Harry Carlisle, Appellant, v. William P. Rogers, Attorney General of the United States, Appellee, 262 F.2d 19 (D.C. Cir. 1958)Annotate this Case
Argued April 16, 1957
Decided May 15, 1958
As Amended November 24, 1958
Mr. David Rein, Washington, D. C., with whom Mr. Joseph Forer, Washington, D. C., was on the brief, for appellant.
Mr. Harold D. Rhynedance, Jr., Asst. U. S. Atty., with whom Messrs. Oliver Gasch, U. S. Atty., and Lewis Carroll, Asst. U. S. Atty., were on the brief, for appellee. Mr. John W. Kern, III, Asst. U. S. Atty., also entered an appearance for appellee.
Before BAZELON, WASHINGTON and DANAHER, Circuit Judges.
Appellant was ordered deported because he was found by the Immigration and Naturalization Service to have been a member of the Communist Party. See Internal Security Act of 1950, § 22, 64 Stat. 1006; Immigration and Nationality Act of 1952, § 241(a) (6) (C), 66 Stat. 205, 8 U.S.C.A. § 1251 (a) (6) (C). The District Court affirmed the order in an opinion which fully details the facts. See Carlisle v. Brownell, D.D.C. 1957, 149 F. Supp. 855.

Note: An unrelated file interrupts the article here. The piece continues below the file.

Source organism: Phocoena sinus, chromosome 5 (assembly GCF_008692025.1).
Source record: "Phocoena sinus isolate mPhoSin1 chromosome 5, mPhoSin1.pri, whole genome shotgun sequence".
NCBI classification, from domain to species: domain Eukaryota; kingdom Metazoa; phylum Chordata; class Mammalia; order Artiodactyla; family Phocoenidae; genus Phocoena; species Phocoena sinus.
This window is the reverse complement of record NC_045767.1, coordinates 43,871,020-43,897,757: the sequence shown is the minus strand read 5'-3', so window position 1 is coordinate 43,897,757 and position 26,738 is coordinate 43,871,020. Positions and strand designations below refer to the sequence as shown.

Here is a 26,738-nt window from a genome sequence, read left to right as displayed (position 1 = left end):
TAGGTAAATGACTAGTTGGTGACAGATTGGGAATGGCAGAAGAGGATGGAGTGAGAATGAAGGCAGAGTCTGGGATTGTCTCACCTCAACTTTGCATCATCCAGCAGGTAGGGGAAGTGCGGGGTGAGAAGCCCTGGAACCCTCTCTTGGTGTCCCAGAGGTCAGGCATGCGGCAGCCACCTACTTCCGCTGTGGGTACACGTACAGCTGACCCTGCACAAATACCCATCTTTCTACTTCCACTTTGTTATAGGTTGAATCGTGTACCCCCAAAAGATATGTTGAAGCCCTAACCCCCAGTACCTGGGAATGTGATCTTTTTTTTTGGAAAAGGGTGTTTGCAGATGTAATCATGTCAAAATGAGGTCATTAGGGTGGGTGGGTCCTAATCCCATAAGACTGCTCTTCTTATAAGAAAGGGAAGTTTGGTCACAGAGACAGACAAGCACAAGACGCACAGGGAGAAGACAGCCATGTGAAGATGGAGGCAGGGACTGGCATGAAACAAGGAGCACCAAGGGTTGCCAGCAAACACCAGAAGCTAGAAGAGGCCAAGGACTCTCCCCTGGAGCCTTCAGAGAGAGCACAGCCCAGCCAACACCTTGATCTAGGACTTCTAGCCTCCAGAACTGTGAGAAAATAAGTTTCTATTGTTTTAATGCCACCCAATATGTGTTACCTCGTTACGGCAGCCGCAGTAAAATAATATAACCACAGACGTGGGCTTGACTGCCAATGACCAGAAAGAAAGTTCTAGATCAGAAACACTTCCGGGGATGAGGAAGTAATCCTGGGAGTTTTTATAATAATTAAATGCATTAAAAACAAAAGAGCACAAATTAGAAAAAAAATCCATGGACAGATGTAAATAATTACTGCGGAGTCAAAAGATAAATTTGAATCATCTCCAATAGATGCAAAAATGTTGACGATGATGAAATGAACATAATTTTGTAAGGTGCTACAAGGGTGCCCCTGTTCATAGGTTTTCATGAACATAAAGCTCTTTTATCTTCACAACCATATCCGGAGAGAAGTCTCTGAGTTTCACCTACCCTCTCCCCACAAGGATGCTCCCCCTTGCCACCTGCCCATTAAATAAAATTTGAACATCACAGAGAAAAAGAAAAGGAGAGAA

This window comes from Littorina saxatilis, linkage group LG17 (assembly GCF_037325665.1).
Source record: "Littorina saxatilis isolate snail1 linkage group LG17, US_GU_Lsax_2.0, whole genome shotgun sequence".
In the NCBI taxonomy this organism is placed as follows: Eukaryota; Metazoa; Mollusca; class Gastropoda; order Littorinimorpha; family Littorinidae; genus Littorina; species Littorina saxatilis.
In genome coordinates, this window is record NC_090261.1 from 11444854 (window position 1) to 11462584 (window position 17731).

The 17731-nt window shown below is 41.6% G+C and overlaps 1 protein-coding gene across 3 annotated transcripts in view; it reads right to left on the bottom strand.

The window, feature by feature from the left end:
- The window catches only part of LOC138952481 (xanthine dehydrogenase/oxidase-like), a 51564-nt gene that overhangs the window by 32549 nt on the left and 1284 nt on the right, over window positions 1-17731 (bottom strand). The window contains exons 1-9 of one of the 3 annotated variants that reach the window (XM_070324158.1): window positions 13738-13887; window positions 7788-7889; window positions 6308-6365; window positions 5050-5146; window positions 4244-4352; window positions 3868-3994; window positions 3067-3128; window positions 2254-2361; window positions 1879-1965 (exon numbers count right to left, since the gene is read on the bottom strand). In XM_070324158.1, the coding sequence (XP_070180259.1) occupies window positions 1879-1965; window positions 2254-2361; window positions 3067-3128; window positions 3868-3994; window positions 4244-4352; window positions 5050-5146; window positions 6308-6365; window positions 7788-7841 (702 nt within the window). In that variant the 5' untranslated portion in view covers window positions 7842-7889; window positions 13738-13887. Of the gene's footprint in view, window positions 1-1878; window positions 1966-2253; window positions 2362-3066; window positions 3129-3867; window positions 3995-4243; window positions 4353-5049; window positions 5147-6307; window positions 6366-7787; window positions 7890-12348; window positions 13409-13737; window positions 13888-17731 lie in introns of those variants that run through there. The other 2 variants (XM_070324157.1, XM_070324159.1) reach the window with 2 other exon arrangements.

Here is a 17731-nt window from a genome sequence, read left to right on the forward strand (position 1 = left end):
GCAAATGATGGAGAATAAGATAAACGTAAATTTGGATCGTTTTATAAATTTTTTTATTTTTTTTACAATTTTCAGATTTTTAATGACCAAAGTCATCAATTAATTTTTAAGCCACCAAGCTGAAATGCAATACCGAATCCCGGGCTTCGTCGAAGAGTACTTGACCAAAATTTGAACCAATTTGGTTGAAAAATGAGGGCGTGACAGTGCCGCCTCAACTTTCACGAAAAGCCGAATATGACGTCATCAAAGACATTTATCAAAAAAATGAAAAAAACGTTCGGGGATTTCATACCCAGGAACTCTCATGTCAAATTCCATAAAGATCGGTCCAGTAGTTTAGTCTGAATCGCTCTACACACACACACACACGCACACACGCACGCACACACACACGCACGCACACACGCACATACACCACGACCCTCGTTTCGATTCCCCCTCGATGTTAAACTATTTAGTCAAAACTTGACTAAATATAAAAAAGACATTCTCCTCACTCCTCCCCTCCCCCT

The Special Inquiry Officer refused to order the production of a pre-hearing statement made in writing to the Service by the witness Huggins. Huggins had testified to appellant's Party membership. Certainly the statement here was important, bearing precisely upon the issue raised by the Government. Both the Special Inquiry Officer and the Board of Immigration Appeals credited Huggins' testimony. Therefore it was critical, both to the Inquiry Officer and to the Board, as well as to the appellant. Moreover, the Government made no claim of privilege, nor did it challenge the relevancy or materiality of the pre-hearing statement, prepared by a Government witness whose credibility was subject to attack upon the precise point at issue. Thus under the circumstances of this case, the factors here were present as in Communist Party v. Subversive Activities Control Board, 1958, 102 U.S. App.D.C. 395, at page 409, 254 F.2d 314, at page 328, where we held that the requested statement should have been produced for possible use for impeachment purposes. Accordingly, the refusal to produce the statement, or such part of it as related to the appellant, was prejudicial error.
The judgment will be vacated and the case remanded to the District Court with directions to set aside the order of deportation, without prejudice to such further proceedings by the Service as may be consistent with law.